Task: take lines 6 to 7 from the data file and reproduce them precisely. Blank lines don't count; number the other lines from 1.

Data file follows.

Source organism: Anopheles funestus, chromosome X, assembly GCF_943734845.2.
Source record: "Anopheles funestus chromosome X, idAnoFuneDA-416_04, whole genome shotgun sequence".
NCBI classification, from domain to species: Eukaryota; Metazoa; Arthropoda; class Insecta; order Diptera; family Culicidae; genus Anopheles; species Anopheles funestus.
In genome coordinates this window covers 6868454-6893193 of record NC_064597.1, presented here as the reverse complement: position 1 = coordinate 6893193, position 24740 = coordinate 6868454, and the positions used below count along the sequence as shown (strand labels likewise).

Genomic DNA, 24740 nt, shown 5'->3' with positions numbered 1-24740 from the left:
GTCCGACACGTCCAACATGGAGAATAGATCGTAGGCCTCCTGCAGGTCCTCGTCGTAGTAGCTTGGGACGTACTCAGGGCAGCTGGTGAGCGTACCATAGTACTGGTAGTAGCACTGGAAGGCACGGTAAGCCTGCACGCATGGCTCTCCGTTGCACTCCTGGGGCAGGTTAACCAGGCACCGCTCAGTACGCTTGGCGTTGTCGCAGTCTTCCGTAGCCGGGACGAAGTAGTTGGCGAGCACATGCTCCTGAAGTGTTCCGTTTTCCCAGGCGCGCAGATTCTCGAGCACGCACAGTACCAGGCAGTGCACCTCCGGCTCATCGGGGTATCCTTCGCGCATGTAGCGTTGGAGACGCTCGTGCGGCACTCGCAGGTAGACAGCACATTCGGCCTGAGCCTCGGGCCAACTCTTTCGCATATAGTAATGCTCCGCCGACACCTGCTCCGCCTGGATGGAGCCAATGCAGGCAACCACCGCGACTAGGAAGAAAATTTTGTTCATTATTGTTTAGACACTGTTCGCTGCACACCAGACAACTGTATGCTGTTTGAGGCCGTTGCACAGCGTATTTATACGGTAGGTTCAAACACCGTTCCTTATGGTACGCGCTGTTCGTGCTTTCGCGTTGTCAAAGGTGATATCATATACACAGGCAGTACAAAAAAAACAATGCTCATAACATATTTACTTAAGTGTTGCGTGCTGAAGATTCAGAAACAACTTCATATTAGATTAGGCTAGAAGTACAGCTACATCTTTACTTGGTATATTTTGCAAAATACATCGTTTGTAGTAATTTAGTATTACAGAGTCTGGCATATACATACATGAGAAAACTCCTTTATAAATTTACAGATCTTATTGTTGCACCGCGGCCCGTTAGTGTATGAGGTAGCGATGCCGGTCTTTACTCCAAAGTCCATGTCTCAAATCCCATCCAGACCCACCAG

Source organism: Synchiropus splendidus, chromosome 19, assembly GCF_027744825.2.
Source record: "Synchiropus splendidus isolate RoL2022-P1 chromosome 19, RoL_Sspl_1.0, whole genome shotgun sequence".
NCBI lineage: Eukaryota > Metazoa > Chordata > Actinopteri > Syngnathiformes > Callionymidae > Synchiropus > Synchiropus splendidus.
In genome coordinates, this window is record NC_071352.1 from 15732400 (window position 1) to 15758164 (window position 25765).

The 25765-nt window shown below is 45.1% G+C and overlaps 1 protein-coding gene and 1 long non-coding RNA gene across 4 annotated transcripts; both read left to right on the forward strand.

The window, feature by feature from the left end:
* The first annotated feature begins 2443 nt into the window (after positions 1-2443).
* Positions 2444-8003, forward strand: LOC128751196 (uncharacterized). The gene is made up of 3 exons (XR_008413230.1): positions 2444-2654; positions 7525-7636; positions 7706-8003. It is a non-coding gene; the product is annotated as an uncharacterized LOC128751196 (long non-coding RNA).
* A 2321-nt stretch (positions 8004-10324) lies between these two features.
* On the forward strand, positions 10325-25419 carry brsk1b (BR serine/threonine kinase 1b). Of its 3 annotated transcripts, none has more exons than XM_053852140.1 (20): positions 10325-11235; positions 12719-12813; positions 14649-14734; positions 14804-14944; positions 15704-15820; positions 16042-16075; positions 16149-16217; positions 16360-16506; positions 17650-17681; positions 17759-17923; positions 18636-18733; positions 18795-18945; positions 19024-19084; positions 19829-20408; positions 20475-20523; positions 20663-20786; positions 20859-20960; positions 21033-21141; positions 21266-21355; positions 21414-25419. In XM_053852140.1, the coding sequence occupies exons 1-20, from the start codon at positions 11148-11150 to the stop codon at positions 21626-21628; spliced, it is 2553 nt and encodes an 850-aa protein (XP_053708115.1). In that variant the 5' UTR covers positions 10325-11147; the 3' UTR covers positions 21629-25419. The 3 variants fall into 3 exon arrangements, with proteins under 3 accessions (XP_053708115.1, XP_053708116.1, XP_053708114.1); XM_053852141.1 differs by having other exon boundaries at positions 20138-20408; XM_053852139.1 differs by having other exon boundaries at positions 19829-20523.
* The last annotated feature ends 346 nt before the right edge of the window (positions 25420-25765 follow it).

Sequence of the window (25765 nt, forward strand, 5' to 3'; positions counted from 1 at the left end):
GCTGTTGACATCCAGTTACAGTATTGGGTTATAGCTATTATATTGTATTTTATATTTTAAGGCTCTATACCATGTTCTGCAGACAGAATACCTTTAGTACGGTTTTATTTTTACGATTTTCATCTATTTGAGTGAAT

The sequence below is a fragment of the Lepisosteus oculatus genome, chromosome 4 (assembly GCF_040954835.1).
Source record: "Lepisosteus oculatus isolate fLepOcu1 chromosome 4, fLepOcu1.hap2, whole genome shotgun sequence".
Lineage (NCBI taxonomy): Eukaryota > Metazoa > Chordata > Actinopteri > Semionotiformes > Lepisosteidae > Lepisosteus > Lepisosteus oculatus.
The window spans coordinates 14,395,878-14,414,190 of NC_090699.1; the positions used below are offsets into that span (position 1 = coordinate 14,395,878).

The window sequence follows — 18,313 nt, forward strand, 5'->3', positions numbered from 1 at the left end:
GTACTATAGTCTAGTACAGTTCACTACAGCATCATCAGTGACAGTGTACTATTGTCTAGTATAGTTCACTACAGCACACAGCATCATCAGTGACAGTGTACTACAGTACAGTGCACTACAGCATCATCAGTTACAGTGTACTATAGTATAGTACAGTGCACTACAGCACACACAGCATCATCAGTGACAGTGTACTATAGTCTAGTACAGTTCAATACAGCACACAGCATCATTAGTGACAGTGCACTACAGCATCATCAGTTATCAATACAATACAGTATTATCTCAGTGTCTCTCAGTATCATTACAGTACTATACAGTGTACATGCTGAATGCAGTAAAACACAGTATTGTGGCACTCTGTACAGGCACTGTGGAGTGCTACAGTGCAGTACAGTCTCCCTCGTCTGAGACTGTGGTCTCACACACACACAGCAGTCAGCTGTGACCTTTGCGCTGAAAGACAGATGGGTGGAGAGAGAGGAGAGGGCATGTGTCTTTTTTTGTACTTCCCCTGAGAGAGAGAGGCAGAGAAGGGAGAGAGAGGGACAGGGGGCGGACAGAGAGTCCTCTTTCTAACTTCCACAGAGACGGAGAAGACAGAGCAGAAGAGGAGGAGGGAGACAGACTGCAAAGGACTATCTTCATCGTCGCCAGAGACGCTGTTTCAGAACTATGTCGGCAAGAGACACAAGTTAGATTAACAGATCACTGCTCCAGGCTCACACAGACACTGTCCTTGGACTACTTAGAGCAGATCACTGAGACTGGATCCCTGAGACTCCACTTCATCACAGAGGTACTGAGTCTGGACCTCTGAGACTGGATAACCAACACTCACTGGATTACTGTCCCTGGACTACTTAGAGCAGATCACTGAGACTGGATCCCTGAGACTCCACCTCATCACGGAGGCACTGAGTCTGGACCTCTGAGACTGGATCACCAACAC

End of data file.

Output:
GTCCGACACGTCCAACATGGAGAATAGATCGTAGGCCTCCTGCAGGTCCTCGTCGTAGTAGCTTGGGACGTACTCAGGGCAGCTGGTGAGCGTACCATAGTACTGGTAGTAGCACTGGAAGGCACGGTAAGCCTGCACGCATGGCTCTCCGTTGCACTCCTGGGGCAGGTTAACCAGGCACCGCTCAGTACGCTTGGCGTTGTCGCAGTCTTCCGTAGCCGGGACGAAGTAGTTGGCGAGCACATGCTCCTGAAGTGTTCCGTTTTCCCAGGCGCGCAGATTCTCGAGCACGCACAGTACCAGGCAGTGCACCTCCGGCTCATCGGGGTATCCTTCGCGCATGTAGCGTTGGAGACGCTCGTGCGGCACTCGCAGGTAGACAGCACATTCGGCCTGAGCCTCGGGCCAACTCTTTCGCATATAGTAATGCTCCGCCGACACCTGCTCCGCCTGGATGGAGCCAATGCAGGCAACCACCGCGACTAGGAAGAAAATTTTGTTCATTATTGTTTAGACACTGTTCGCTGCACACCAGACAACTGTATGCTGTTTGAGGCCGTTGCACAGCGTATTTATACGGTAGGTTCAAACACCGTTCCTTATGGTACGCGCTGTTCGTGCTTTCGCGTTGTCAAAGGTGATATCATATACACAGGCAGTACAAAAAAAACAATGCTCATAACATATTTACTTAAGTGTTGCGTGCTGAAGATTCAGAAACAACTTCATATTAGATTAGGCTAGAAGTACAGCTACATCTTTACTTGGTATATTTTGCAAAATACATCGTTTGTAGTAATTTAGTATTACAGAGTCTGGCATATACATACATGAGAAAACTCCTTTATAAATTTACAGATCTTATTGTTGCACCGCGGCCCGTTAGTGTATGAGGTAGCGATGCCGGTCTTTACTCCAAAGTCCATGTCTCAAATCCCATCCAGACCCACCAG

Source organism: Synchiropus splendidus, chromosome 19, assembly GCF_027744825.2.